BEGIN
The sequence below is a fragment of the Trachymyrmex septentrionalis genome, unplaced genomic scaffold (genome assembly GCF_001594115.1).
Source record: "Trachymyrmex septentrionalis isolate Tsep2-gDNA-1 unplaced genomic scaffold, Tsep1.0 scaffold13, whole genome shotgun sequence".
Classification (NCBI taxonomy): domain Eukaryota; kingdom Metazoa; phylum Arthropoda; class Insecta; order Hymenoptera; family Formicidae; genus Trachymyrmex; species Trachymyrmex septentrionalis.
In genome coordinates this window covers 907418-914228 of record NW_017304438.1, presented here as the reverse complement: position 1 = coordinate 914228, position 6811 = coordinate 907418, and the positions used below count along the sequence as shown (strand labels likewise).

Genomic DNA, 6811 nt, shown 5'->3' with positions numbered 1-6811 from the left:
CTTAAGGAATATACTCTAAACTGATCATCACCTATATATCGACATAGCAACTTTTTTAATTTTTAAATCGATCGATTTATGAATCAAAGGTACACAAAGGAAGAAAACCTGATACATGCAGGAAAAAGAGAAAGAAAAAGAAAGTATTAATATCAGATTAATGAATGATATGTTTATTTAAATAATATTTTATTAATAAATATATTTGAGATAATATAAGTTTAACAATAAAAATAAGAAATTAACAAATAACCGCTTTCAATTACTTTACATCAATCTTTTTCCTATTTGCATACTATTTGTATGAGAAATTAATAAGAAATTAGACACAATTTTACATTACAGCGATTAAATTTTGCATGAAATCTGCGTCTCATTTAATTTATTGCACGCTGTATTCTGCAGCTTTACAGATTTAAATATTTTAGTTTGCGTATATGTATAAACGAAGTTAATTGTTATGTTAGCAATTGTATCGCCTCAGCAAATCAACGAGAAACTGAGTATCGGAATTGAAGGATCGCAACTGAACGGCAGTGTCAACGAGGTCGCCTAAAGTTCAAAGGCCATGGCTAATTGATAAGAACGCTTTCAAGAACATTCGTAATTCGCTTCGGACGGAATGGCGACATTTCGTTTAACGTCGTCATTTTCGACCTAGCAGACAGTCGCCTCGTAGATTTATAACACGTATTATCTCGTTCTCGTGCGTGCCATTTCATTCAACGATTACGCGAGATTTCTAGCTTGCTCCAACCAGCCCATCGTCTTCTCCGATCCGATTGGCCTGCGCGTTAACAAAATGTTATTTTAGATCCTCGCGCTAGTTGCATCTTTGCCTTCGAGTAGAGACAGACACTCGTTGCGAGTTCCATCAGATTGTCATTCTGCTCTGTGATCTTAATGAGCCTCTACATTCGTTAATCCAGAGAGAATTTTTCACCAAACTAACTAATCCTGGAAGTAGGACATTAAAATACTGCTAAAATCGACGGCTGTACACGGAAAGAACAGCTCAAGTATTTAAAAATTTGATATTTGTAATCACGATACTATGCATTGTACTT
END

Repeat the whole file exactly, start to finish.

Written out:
The sequence below is a fragment of the Trachymyrmex septentrionalis genome, unplaced genomic scaffold (genome assembly GCF_001594115.1).
Source record: "Trachymyrmex septentrionalis isolate Tsep2-gDNA-1 unplaced genomic scaffold, Tsep1.0 scaffold13, whole genome shotgun sequence".
Classification (NCBI taxonomy): domain Eukaryota; kingdom Metazoa; phylum Arthropoda; class Insecta; order Hymenoptera; family Formicidae; genus Trachymyrmex; species Trachymyrmex septentrionalis.
In genome coordinates this window covers 907418-914228 of record NW_017304438.1, presented here as the reverse complement: position 1 = coordinate 914228, position 6811 = coordinate 907418, and the positions used below count along the sequence as shown (strand labels likewise).

Genomic DNA, 6811 nt, shown 5'->3' with positions numbered 1-6811 from the left:
CTTAAGGAATATACTCTAAACTGATCATCACCTATATATCGACATAGCAACTTTTTTAATTTTTAAATCGATCGATTTATGAATCAAAGGTACACAAAGGAAGAAAACCTGATACATGCAGGAAAAAGAGAAAGAAAAAGAAAGTATTAATATCAGATTAATGAATGATATGTTTATTTAAATAATATTTTATTAATAAATATATTTGAGATAATATAAGTTTAACAATAAAAATAAGAAATTAACAAATAACCGCTTTCAATTACTTTACATCAATCTTTTTCCTATTTGCATACTATTTGTATGAGAAATTAATAAGAAATTAGACACAATTTTACATTACAGCGATTAAATTTTGCATGAAATCTGCGTCTCATTTAATTTATTGCACGCTGTATTCTGCAGCTTTACAGATTTAAATATTTTAGTTTGCGTATATGTATAAACGAAGTTAATTGTTATGTTAGCAATTGTATCGCCTCAGCAAATCAACGAGAAACTGAGTATCGGAATTGAAGGATCGCAACTGAACGGCAGTGTCAACGAGGTCGCCTAAAGTTCAAAGGCCATGGCTAATTGATAAGAACGCTTTCAAGAACATTCGTAATTCGCTTCGGACGGAATGGCGACATTTCGTTTAACGTCGTCATTTTCGACCTAGCAGACAGTCGCCTCGTAGATTTATAACACGTATTATCTCGTTCTCGTGCGTGCCATTTCATTCAACGATTACGCGAGATTTCTAGCTTGCTCCAACCAGCCCATCGTCTTCTCCGATCCGATTGGCCTGCGCGTTAACAAAATGTTATTTTAGATCCTCGCGCTAGTTGCATCTTTGCCTTCGAGTAGAGACAGACACTCGTTGCGAGTTCCATCAGATTGTCATTCTGCTCTGTGATCTTAATGAGCCTCTACATTCGTTAATCCAGAGAGAATTTTTCACCAAACTAACTAATCCTGGAAGTAGGACATTAAAATACTGCTAAAATCGACGGCTGTACACGGAAAGAACAGCTCAAGTATTTAAAAATTTGATATTTGTAATCACGATACTATGCATTGTACTT